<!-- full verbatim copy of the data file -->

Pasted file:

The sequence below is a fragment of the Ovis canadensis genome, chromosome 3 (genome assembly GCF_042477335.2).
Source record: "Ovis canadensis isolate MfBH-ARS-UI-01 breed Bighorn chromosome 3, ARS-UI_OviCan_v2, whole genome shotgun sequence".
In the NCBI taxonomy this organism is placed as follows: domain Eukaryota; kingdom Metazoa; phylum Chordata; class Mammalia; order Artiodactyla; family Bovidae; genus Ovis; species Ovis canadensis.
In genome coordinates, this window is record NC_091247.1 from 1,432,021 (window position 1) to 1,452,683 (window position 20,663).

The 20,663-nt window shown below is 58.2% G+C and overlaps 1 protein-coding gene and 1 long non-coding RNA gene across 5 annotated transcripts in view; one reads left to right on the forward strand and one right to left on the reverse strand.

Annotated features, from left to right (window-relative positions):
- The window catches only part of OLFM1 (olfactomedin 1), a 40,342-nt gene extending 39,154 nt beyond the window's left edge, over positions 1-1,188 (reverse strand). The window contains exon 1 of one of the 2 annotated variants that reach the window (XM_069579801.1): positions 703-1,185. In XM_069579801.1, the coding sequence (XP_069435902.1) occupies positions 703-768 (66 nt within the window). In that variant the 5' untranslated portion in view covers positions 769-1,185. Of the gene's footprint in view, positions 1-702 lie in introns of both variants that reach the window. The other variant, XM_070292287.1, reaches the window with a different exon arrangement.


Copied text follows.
The sequence below is a fragment of the Ovis canadensis genome, chromosome 3 (genome assembly GCF_042477335.2).
Source record: "Ovis canadensis isolate MfBH-ARS-UI-01 breed Bighorn chromosome 3, ARS-UI_OviCan_v2, whole genome shotgun sequence".
In the NCBI taxonomy this organism is placed as follows: domain Eukaryota; kingdom Metazoa; phylum Chordata; class Mammalia; order Artiodactyla; family Bovidae; genus Ovis; species Ovis canadensis.
In genome coordinates, this window is record NC_091247.1 from 1,432,021 (window position 1) to 1,452,683 (window position 20,663).

The 20,663-nt window shown below is 58.2% G+C and overlaps 1 protein-coding gene and 1 long non-coding RNA gene across 5 annotated transcripts in view; one reads left to right on the forward strand and one right to left on the reverse strand.

Annotated features, from left to right (window-relative positions):
- The window catches only part of OLFM1 (olfactomedin 1), a 40,342-nt gene extending 39,154 nt beyond the window's left edge, over positions 1-1,188 (reverse strand). The window contains exon 1 of one of the 2 annotated variants that reach the window (XM_069579801.1): positions 703-1,185. In XM_069579801.1, the coding sequence (XP_069435902.1) occupies positions 703-768 (66 nt within the window). In that variant the 5' untranslated portion in view covers positions 769-1,185. Of the gene's footprint in view, positions 1-702 lie in introns of both variants that reach the window. The other variant, XM_070292287.1, reaches the window with a different exon arrangement.